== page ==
> On Thursday, NHTSA said it had discovered in 16 separate instances when this occurred that Autopilot “aborted vehicle control less than one second prior to the first impact,” suggesting the driver was not prepared to assume full control over the vehicle.
> CEO Elon Musk has often claimed that accidents cannot be the fault of the company, as data it extracted invariably showed Autopilot was not active in the moment of the collision.
@rysiek I think, more interesting than the implications for the autopilot crash statistics themselves, this is an excellent case against self driving cars. Drivers must be liable for their faults in accidents, but when companies, that operate self driving cars, refuse and avoid liability then they can't be allowed to continue operating.
@cassidymcgurk I mean... I can see how "disengage in case data cannot be trusted" is a reasonable fail-safe. And so in these case it might have been that this is what happened, for whatever reason.
In the end, it is reasonable to hold the driver accountable. It's their car, it's their responsibility on the road.
It's still a horribly bad look for Tesla, even if the autopilot disengage thing was not implemented *on purpose* to avoid legal responsibility.
@rysiek seems to me that there's an overwhelming need (and public interest in the legal sense) to be able to inspect models, training data, and control software for autonomous vehicles running on public roads. what blind spots does the model have? are builds reproducible? verifyable? how secure is the supply chain (terrifying)?
@rysiek @cassidymcgurk even with that, the vehicle should always safely stop on disabling the guidance/control/safety system (or on handover to another one, have made it possible for the following system (e.g. human) to safely stop, like by knowing enough distance ahead to be safe), even in case of new data being obviously wrong as old data already needs to allow for a safe stop.
or at least that's what I’d expect from knowing other (non-road) safety systems …
I would somewhat disagree on this "it is reasonable to hold the driver accountable."
you want to blame someone for something they would not know.
the systems should be designed to fail safely,
i might not exactly know precisely what that would mean but i would guess that it would be something like...
put on the 4 ways and
bring the vehicle to a stop.
or something like that.
@logan @rysiek @cassidymcgurk IIRC a few years ago a few of the major German caar manufacturers pronounced that they would assume full responsibility for driving errors of their (prospective) autonomously self-driving cars. In my eyes, that is what is necessary to build confidence, even if it takes much longer to get those cars on the road. >>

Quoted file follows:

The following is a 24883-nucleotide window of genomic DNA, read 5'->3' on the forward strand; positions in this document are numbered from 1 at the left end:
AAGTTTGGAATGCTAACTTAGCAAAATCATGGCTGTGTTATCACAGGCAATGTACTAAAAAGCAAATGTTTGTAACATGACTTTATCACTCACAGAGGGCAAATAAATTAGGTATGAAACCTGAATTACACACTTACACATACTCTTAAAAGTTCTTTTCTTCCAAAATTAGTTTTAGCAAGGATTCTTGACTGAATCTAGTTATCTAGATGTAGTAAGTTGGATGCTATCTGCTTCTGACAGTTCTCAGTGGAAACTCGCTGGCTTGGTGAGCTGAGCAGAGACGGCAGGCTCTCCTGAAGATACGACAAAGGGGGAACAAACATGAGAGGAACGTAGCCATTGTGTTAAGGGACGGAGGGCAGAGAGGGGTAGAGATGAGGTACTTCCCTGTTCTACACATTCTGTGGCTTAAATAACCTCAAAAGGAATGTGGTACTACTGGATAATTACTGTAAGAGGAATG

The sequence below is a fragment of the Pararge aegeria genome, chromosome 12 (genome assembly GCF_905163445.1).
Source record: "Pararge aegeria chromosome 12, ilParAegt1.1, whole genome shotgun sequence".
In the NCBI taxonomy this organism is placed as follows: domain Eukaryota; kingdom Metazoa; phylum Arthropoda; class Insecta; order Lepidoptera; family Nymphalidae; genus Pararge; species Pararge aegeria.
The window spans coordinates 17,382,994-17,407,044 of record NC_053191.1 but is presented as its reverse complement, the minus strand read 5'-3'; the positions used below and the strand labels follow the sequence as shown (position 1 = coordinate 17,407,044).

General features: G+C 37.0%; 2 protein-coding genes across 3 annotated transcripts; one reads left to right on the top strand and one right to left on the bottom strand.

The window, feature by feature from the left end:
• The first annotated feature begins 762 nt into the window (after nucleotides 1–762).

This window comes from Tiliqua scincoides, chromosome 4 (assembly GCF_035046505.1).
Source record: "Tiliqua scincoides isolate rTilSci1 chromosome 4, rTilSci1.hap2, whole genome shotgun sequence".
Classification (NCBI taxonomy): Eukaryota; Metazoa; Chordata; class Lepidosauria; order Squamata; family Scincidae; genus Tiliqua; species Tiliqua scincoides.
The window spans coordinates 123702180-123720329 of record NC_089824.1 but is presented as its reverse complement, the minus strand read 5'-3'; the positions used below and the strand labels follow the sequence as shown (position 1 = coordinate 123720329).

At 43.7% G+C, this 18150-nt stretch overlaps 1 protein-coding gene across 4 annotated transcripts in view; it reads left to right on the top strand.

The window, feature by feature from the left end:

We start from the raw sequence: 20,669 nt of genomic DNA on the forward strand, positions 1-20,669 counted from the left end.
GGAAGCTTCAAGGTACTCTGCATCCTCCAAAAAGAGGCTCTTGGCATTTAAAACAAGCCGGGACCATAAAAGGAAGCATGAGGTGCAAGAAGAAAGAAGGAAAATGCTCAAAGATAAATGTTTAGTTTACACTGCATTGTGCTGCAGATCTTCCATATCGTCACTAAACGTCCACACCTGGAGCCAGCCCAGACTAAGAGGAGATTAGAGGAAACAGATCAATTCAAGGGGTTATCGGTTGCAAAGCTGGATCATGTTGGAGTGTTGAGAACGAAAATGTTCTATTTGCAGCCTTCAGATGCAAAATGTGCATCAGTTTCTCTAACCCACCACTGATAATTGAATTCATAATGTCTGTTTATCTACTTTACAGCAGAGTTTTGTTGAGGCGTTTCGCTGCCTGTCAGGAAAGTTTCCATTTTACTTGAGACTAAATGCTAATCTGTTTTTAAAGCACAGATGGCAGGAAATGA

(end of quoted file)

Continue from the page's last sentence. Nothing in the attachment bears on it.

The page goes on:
heck thinking about it, I’d even expect from a speed-limiting system that it disengaging means no traction until controls are set to 0
i.e. movement to brake meaning accelerate in a nearby control, brake releasing on its own when losing contact with its control, likelyhood of accelerating by falling on the control, likelihood of something blocking the brake controls, lack of emergency brake, common maneuvers in theory requiring a second person due to lack of sight, …
That said, Tesla is particularly bad even at learning from car industry's past mistakes. They just waltz into the space and decide to ignore decades of accrued knowledge.
Re: self-driving cars, accidents
@rysiek @cassidymcgurk what is weird is that how come disengaging not an admission that decisions made by the self-driving component up to that point have lead to an unsafe situtation? like we’d expect a human driver to drive defensively and not intentionally get into a dangerous situation
(test cases and even whole methods to generate such test cases have been proposed in academic literature as well as by some industry players, e.g., to make sure the system can reason about potential object obscured from its vision. so there’s at least an expectation for self-driving components to be programmed this way. nevertheless, tesla – and i presume other implementers – chose the easy way out and blame humans for the shortcomings of their systems)
Re: self-driving cars, accidents
@szakib @trisschen @rysiek @cassidymcgurk given the stringent standards for certifying safety-critical systems (even in the automotive domain, where cost savings are otherwise foremost), this is not surprising: it’s highly unlikely one could devise a way to demonstrate the safety of an autopilot-like system with current system architectures
which, in a sane world, would mean deploying no such systems in production at all